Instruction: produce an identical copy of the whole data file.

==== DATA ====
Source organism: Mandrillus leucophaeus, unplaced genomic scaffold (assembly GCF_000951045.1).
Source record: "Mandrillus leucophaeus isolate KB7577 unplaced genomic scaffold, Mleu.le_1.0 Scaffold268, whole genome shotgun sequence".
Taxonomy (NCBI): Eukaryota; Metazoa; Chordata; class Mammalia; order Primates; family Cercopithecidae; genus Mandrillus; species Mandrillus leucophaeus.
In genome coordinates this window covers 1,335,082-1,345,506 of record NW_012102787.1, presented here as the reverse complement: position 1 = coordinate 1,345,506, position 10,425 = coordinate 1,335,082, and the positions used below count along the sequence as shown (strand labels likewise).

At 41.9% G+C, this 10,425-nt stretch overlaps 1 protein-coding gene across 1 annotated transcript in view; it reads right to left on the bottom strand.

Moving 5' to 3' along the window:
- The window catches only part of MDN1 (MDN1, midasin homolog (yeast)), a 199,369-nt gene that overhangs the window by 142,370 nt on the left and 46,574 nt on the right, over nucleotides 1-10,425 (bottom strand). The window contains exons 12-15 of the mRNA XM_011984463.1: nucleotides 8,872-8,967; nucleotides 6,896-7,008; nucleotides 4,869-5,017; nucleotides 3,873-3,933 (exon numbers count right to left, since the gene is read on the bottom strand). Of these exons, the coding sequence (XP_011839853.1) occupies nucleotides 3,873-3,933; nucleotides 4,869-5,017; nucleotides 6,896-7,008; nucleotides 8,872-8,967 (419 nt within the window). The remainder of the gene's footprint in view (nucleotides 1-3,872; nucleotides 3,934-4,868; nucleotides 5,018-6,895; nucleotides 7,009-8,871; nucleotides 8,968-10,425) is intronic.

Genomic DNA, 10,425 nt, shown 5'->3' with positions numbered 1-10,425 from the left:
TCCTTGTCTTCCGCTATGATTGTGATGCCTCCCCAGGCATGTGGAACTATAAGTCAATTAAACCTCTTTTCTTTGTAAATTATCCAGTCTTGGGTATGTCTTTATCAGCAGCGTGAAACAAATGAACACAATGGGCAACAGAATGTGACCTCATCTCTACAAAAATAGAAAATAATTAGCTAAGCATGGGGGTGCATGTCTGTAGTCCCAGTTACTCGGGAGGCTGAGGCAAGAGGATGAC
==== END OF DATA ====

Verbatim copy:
Source organism: Mandrillus leucophaeus, unplaced genomic scaffold (assembly GCF_000951045.1).
Source record: "Mandrillus leucophaeus isolate KB7577 unplaced genomic scaffold, Mleu.le_1.0 Scaffold268, whole genome shotgun sequence".
Taxonomy (NCBI): Eukaryota; Metazoa; Chordata; class Mammalia; order Primates; family Cercopithecidae; genus Mandrillus; species Mandrillus leucophaeus.
In genome coordinates this window covers 1,335,082-1,345,506 of record NW_012102787.1, presented here as the reverse complement: position 1 = coordinate 1,345,506, position 10,425 = coordinate 1,335,082, and the positions used below count along the sequence as shown (strand labels likewise).

At 41.9% G+C, this 10,425-nt stretch overlaps 1 protein-coding gene across 1 annotated transcript in view; it reads right to left on the bottom strand.

Moving 5' to 3' along the window:
- The window catches only part of MDN1 (MDN1, midasin homolog (yeast)), a 199,369-nt gene that overhangs the window by 142,370 nt on the left and 46,574 nt on the right, over nucleotides 1-10,425 (bottom strand). The window contains exons 12-15 of the mRNA XM_011984463.1: nucleotides 8,872-8,967; nucleotides 6,896-7,008; nucleotides 4,869-5,017; nucleotides 3,873-3,933 (exon numbers count right to left, since the gene is read on the bottom strand). Of these exons, the coding sequence (XP_011839853.1) occupies nucleotides 3,873-3,933; nucleotides 4,869-5,017; nucleotides 6,896-7,008; nucleotides 8,872-8,967 (419 nt within the window). The remainder of the gene's footprint in view (nucleotides 1-3,872; nucleotides 3,934-4,868; nucleotides 5,018-6,895; nucleotides 7,009-8,871; nucleotides 8,968-10,425) is intronic.

Genomic DNA, 10,425 nt, shown 5'->3' with positions numbered 1-10,425 from the left:
TCCTTGTCTTCCGCTATGATTGTGATGCCTCCCCAGGCATGTGGAACTATAAGTCAATTAAACCTCTTTTCTTTGTAAATTATCCAGTCTTGGGTATGTCTTTATCAGCAGCGTGAAACAAATGAACACAATGGGCAACAGAATGTGACCTCATCTCTACAAAAATAGAAAATAATTAGCTAAGCATGGGGGTGCATGTCTGTAGTCCCAGTTACTCGGGAGGCTGAGGCAAGAGGATGAC